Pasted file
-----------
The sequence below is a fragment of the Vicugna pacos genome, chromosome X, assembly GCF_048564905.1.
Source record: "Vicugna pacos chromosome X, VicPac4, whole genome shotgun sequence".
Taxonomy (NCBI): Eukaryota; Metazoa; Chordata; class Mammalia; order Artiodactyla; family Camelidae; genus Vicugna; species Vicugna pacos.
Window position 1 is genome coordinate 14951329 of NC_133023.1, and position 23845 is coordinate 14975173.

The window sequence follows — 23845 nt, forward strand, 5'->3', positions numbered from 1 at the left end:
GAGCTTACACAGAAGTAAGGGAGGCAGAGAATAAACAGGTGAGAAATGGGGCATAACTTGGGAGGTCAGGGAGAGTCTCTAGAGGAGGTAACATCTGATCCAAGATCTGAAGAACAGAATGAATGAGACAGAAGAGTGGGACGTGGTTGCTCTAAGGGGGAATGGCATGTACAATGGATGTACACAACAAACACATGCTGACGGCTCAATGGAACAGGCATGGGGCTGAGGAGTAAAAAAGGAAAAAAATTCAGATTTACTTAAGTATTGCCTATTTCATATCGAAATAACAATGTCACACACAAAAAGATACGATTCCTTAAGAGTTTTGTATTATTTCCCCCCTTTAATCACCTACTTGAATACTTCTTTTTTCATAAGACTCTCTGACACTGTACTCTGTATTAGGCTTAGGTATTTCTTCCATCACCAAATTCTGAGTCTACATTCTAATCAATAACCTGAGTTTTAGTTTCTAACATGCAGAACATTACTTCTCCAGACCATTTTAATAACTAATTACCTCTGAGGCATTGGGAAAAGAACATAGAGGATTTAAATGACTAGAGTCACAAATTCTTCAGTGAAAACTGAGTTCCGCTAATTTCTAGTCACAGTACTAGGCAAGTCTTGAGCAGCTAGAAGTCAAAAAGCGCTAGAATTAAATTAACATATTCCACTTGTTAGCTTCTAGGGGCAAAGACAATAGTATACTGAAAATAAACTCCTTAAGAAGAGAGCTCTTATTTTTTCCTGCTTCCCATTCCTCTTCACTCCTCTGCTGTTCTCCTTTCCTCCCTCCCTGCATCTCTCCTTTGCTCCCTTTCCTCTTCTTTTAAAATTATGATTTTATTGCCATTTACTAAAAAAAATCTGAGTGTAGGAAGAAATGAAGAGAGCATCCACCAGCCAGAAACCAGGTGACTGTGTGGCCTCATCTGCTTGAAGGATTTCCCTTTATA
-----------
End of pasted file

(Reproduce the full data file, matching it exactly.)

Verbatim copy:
The sequence below is a fragment of the Vicugna pacos genome, chromosome X, assembly GCF_048564905.1.
Source record: "Vicugna pacos chromosome X, VicPac4, whole genome shotgun sequence".
Taxonomy (NCBI): Eukaryota; Metazoa; Chordata; class Mammalia; order Artiodactyla; family Camelidae; genus Vicugna; species Vicugna pacos.
Window position 1 is genome coordinate 14951329 of NC_133023.1, and position 23845 is coordinate 14975173.

The window sequence follows — 23845 nt, forward strand, 5'->3', positions numbered from 1 at the left end:
GAGCTTACACAGAAGTAAGGGAGGCAGAGAATAAACAGGTGAGAAATGGGGCATAACTTGGGAGGTCAGGGAGAGTCTCTAGAGGAGGTAACATCTGATCCAAGATCTGAAGAACAGAATGAATGAGACAGAAGAGTGGGACGTGGTTGCTCTAAGGGGGAATGGCATGTACAATGGATGTACACAACAAACACATGCTGACGGCTCAATGGAACAGGCATGGGGCTGAGGAGTAAAAAAGGAAAAAAATTCAGATTTACTTAAGTATTGCCTATTTCATATCGAAATAACAATGTCACACACAAAAAGATACGATTCCTTAAGAGTTTTGTATTATTTCCCCCCTTTAATCACCTACTTGAATACTTCTTTTTTCATAAGACTCTCTGACACTGTACTCTGTATTAGGCTTAGGTATTTCTTCCATCACCAAATTCTGAGTCTACATTCTAATCAATAACCTGAGTTTTAGTTTCTAACATGCAGAACATTACTTCTCCAGACCATTTTAATAACTAATTACCTCTGAGGCATTGGGAAAAGAACATAGAGGATTTAAATGACTAGAGTCACAAATTCTTCAGTGAAAACTGAGTTCCGCTAATTTCTAGTCACAGTACTAGGCAAGTCTTGAGCAGCTAGAAGTCAAAAAGCGCTAGAATTAAATTAACATATTCCACTTGTTAGCTTCTAGGGGCAAAGACAATAGTATACTGAAAATAAACTCCTTAAGAAGAGAGCTCTTATTTTTTCCTGCTTCCCATTCCTCTTCACTCCTCTGCTGTTCTCCTTTCCTCCCTCCCTGCATCTCTCCTTTGCTCCCTTTCCTCTTCTTTTAAAATTATGATTTTATTGCCATTTACTAAAAAAAATCTGAGTGTAGGAAGAAATGAAGAGAGCATCCACCAGCCAGAAACCAGGTGACTGTGTGGCCTCATCTGCTTGAAGGATTTCCCTTTATA